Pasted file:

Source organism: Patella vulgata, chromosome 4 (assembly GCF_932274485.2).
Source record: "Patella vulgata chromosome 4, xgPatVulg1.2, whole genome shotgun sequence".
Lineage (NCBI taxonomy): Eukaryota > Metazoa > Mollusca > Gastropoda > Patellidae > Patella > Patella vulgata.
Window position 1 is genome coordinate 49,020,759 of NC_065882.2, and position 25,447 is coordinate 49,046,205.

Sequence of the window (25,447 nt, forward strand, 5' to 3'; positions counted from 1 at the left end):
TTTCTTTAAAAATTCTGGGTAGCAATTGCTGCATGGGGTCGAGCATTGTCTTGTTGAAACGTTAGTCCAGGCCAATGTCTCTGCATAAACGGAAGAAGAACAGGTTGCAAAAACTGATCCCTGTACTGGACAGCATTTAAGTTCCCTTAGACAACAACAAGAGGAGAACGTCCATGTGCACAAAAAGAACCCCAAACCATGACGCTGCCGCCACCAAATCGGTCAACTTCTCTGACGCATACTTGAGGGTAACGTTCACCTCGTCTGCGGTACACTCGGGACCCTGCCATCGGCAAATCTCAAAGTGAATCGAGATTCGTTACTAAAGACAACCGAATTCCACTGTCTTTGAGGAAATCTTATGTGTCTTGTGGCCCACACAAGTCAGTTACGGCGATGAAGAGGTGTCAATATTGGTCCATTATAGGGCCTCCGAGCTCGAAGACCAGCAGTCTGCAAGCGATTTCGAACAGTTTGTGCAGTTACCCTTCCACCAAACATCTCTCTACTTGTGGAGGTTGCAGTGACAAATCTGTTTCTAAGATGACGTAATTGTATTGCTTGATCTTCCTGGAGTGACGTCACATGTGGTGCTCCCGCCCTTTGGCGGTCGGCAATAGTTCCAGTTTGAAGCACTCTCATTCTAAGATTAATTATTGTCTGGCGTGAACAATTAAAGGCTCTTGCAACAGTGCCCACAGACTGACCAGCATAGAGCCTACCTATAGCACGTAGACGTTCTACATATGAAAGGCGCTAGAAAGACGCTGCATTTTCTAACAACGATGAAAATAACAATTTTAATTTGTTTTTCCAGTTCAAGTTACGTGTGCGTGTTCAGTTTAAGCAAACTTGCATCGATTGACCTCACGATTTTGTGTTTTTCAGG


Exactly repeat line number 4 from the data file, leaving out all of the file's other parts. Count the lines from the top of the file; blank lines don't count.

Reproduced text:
Window position 1 is genome coordinate 49,020,759 of NC_065882.2, and position 25,447 is coordinate 49,046,205.